When last we saw Gettysburg: Armored Warfare, the game was little more than a tech demo, albeit an impressive one. Danny Green, the one man show running Radioactive Software, promised 32v32 battles in a true action FPS/RTS - a feat currently unmatched - courtesy of his Impostor engine, which intuitively switches from 3D to 2D when the player won't miss the visual depth. The setting is an alternate history take on the Amerian Civil War, complete with combat aircraft and armor provided by time-travelling meddlers. Offbeat? Maybe, but I think we can all agree that fans of steampunk are woefully underserved when it comes to computer games. Even though Gettysburg: Armored Warfare won't include a story mode, some historical messing about is welcome. We can only play through Arcanum so many times.
Now, with Gettysburg: Armored Warfare quickly approaching alpha status, Danny took a few moments to share some of the progress he's made in delivering zeppelins and self-propelled guns to Little Round Top. Multiplayer and several maps were already in the game (the second being the bloodiest battle in the war, Antietam), but we settled into offline practice mode to check out the diferent units. First up was a Confederate heavy in action, a minigun-wielding soldier not unlike his TF2 inspiration, but with a walrus mustache and copious gold trim. "The only thing that's not in the game right now is artillery, armored personnel carriers, and some of the traditional Civil War units, by calvary," Danny explained, positioning the heavy for a run at a charging Union company.
Switching from RTS view to FPS mode, Danny jumped into the heavy's boots and spun up his gatling gun. Some of the work he's put into AI was immediately apparent; the charging troops struggled to get into range tried to spread Danny's field of fire, circle strafing to flank his position. I mentioned hitboxes, and Danny explained that he could go per-triangle if needed (the heavy, for instance, is made of 4096 triangles). This, as well as terrain and elevation effects, would be added during testing if it was needed to balance the game.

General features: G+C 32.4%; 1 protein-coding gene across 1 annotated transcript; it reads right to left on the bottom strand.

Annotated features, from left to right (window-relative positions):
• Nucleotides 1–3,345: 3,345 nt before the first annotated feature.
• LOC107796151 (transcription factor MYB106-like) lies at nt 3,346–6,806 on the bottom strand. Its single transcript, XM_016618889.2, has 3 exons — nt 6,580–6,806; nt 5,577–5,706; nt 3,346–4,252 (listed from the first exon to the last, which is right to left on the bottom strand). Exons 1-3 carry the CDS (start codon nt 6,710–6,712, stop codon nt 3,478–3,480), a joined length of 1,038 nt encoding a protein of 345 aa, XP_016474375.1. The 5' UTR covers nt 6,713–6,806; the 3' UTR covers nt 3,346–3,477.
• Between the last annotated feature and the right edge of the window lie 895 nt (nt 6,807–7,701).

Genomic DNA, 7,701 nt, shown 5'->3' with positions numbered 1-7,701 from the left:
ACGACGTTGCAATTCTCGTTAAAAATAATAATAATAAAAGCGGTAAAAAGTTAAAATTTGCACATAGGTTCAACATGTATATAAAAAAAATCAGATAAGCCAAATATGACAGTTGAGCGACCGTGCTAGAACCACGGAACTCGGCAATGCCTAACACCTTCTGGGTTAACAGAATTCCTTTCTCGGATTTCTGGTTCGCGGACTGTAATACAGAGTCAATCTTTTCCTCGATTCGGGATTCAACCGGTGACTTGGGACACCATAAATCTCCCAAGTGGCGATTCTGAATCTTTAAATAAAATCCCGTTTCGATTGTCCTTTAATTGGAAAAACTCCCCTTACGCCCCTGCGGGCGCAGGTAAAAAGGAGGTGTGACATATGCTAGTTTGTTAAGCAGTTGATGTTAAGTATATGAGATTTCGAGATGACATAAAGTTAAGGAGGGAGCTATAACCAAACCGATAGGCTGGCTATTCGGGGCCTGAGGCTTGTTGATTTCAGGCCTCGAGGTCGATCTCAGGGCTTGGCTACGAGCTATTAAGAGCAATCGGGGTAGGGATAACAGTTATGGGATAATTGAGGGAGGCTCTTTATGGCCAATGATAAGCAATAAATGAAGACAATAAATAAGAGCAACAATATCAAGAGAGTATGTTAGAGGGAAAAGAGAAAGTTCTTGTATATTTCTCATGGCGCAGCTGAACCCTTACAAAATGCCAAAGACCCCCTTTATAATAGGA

When the troops mowed down Danny's unit, he described how death works. Rather than a one and done approach, when an entire army is destroyed, the army is respawned at the back of the line, and a certain number of "tickets" are subtracted. When a side is out of tickets, no more respawns. It's a ruleset sure to affect strategy in large-scale matches, since there's no such thing as a throwaway unit or army.
Danny jumped into a tank, and rumbling forward with pointing out that an advancing enemy unit had found itself in the middle of a minefield. Gunfire echoed around the map in commander view, and I noted that the sound effects were impressive for a game essentially produced by a team of one. "I'm aiming to make the game as realistic and authentic as possible," Danny stated. Well, realistic being a relative term, given that zeppelins and tanks are criss-crossing 1860s Pennsylvania farmland on the screen.
Courtesy of some help from a friend at Epic Games, Danny has updated the interface since we last saw the game. It's a pretty standard RTS layout, with a selected units tray and orders queue - for the most part clean and simple, except for some rather thick steampunk embellishment. Jumping out of the game, we had a look at the point-buy system for army creation. The more players on a server, he explained, the fewer points available for each player to spend. Traditional units, like riflemen, obviously cost less than futuristic weaponry.
Danny also gave us a glimpse of the Commander mode, which allows one player per side to zoom out to see the entire map at a glance. The commander is chosen from among those players with the highest global rank, and a player has thirty seconds to decide if he wants to be commander. Commanders can give orders to determine default behavior, which would take effect when a player jumps into FPS mode, for example.
Finally, Danny ended with a quick preview of the USS Cairo, so quick that, unforunately, I couldn't come up with a screenshot of it. The USS Cairo was an ironside instrumental in Union riverboat operations on the Mississippi, attaining distinction in naval battles near Clarksville and Memphis, Tennessee (naval battles in Tennessee - strange to think, right?) until it gained the dubious distinction of being the first warship sunk by an electrically detonated mine. It's fitting that we ended on that note - a historical warship destroyed by a weapon in advance of its time.
Gettysburg: Armored Warfare continues to steam toward an ambitious 2011 release. Danny elaborated:"We'll really be pushing it out towards the end of summer, but we're looking at beta maybe as early as June." Thanks to Danny Green, Radioactive Software, and publisher Paradox Interactive for a pre-alpha look at Gettysburg: Armored Warfare.